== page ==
Performance Monitor

Performance Monitor is a graphical tool supplied as part of the installation of any NT/2000 Server or Workstation that lets you monitor various performance indicators. Hundreds of counters are organized within performance objects. These counters can be monitored on the local machine or over the network and can be set up to monitor any object and counter on multiple systems at once from one session. A small subset of performance information is also available via the Windows Task Manager Performance tab. However, all of this information and more is available using the Performance Monitor facility.

Performance Monitor can be launched from many different points. Figure 37.2 shows how to launch Performance Monitor from SQL Profiler. You can also launch it from the Administrative Tools window in both Windows NT and Windows 2000. In Windows 2000, Performance Monitor has been renamed as System Monitor. However, it looks and feels just like Windows NT Performance Monitor.

Figure 37.2. Launching Performance Monitor from SQL Profiler.


Performance Monitor Views

You can switch the Performance Monitor between any of four views on Windows NT or three views on Windows 2000:

  • Chart?(Windows NT and Windows 2000) This is the default view that shows the selected counters as colored lines with the y-axis representing the value and the x-axis representing time.

  • Alert? (Windows NT only) In this view, you can set thresholds for counters, and the Performance Monitor will maintain a visual log of when they are reached.

  • Log? (Windows NT and Windows 2000) This option allows you to capture counter values with times to a file. This gives you a set of values that you can load back into the Performance Monitor facility at a later time. That way, you can monitor the system after hours and capture statistical data.

  • Report? (Windows NT and Windows 2000) In this mode, you see the current values for counters collected under their parent object.

You need to be aware of what counters you will examine, whether you should monitor from another machine, and how the counter values are to be tracked. Figure 37.3 shows the basic graphical user interface for Performance Monitor on Windows 2000 and the Chart view of one of the system counters.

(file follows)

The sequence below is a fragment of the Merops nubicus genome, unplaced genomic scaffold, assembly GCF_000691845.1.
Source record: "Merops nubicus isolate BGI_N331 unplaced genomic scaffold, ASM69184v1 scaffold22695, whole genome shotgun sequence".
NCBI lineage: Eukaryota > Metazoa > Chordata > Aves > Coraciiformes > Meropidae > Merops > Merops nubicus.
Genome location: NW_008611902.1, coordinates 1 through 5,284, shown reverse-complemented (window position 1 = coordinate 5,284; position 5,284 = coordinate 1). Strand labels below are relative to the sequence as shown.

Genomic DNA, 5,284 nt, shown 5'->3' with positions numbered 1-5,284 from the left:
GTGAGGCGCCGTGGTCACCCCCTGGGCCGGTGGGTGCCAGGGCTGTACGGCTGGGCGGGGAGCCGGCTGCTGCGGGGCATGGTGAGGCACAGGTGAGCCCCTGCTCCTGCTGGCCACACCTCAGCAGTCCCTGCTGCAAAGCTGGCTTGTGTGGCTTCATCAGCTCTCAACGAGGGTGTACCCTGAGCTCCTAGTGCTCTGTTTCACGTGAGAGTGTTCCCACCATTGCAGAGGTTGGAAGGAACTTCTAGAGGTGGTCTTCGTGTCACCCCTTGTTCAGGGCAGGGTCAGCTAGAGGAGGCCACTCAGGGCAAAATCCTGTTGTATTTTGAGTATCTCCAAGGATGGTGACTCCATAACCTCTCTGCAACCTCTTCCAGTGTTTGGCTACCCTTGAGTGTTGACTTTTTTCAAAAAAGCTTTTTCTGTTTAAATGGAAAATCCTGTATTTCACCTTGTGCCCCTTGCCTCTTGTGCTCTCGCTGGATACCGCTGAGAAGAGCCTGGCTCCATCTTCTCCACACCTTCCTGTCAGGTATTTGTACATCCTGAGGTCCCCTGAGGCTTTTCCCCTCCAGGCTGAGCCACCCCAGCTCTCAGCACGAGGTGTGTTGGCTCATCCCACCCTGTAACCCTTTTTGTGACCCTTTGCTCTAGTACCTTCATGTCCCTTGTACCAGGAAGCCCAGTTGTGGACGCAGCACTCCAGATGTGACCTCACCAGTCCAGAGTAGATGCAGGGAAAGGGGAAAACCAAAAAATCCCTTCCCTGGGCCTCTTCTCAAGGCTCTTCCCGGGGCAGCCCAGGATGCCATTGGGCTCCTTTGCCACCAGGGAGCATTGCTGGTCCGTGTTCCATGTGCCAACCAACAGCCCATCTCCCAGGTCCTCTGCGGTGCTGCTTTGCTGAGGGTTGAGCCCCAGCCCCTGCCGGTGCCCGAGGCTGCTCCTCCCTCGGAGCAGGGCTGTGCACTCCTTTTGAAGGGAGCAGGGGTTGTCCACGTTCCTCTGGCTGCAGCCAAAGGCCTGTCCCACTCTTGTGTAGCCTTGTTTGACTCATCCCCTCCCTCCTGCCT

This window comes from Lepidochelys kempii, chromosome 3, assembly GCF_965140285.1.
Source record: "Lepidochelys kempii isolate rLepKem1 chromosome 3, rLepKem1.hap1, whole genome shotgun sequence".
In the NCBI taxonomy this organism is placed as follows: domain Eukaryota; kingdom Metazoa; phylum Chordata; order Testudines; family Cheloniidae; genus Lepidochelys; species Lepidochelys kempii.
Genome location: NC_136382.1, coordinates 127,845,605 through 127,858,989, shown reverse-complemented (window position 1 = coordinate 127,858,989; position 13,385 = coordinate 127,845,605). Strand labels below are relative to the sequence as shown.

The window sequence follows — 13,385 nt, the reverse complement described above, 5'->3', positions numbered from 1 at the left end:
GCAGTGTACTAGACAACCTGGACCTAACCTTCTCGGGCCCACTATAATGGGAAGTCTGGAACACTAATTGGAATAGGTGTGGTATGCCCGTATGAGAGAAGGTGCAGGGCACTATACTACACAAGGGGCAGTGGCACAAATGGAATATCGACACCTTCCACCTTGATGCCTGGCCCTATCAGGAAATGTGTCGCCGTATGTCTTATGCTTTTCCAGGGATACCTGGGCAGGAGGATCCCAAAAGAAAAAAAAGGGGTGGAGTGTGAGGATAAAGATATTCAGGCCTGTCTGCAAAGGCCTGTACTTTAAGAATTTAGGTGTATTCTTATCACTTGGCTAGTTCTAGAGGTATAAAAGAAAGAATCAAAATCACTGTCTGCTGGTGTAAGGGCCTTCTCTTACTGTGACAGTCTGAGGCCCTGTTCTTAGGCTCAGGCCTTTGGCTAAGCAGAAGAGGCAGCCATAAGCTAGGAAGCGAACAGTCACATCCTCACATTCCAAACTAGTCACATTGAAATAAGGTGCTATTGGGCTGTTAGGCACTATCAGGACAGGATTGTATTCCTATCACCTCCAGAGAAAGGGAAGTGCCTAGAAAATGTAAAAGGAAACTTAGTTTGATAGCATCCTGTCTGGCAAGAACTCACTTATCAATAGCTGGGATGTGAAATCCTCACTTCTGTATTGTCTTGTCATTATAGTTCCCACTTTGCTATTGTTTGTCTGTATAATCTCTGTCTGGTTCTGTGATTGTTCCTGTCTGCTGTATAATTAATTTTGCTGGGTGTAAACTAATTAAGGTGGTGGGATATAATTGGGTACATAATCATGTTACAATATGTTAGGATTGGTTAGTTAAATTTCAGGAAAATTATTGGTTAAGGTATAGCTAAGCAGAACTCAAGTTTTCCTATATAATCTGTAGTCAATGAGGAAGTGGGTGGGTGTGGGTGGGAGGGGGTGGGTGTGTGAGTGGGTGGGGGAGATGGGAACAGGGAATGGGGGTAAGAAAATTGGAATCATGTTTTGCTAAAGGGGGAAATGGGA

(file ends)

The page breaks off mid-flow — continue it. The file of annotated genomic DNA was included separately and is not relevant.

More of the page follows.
Figure 37.3. Performance Monitor Chart view.


Monitoring Values

When you open the Performance Monitor/System Monitor from the Administrative Tools group, you will have an empty workspace that defaults to the Chart view. You will want to add all counters that you want to appear in the chart (or other views) to reflect what you want to measure. This chapter will explain the right ones for SQL Server in the "SQL Server Performance Counters" section later in this chapter.

You add a counter by clicking the large plus sign toolbar button. The Add Counters dialog box (see Figure 37.4) allows you to select a computer (for monitoring remotely), a performance object, any or selected counters, and an instance of the counter if applicable.

Figure 37.4. Adding a counter in the Performance Monitor/System Monitor.


You can customize the look of the line in the chart view by specifying color, width, and style from the System Monitor Properties, Data tab. The default counter that you will be presented with is from the %Processor Time counter from the Processor performance object. This counter indicates the percentage of time that the processor (CPU instance 0) is executing a nonidle thread and is the primary indicator of processor activity.

By clicking the Explain button, you can get a simple explanation of the counter. You can change the scale of a counter's value as well. In this case, you don't need to change the scale because it is a percentage, and the chart y-axis is numbered to 100.

To remove a counter, simply highlight the line in the bottom area of the Chart View window and press the Delete key or click on the X button in the toolbar.

You follow the same process whether you're adding the counter to Chart view, Histogram, or Report view. The next section will discuss some of the counters and when you want to use them.

    Part III: SQL Server Administration
    Part IV: Transact-SQL
    Part V: SQL Server Internals and Performance Tuning
    Part VI: Additional SQL Server Features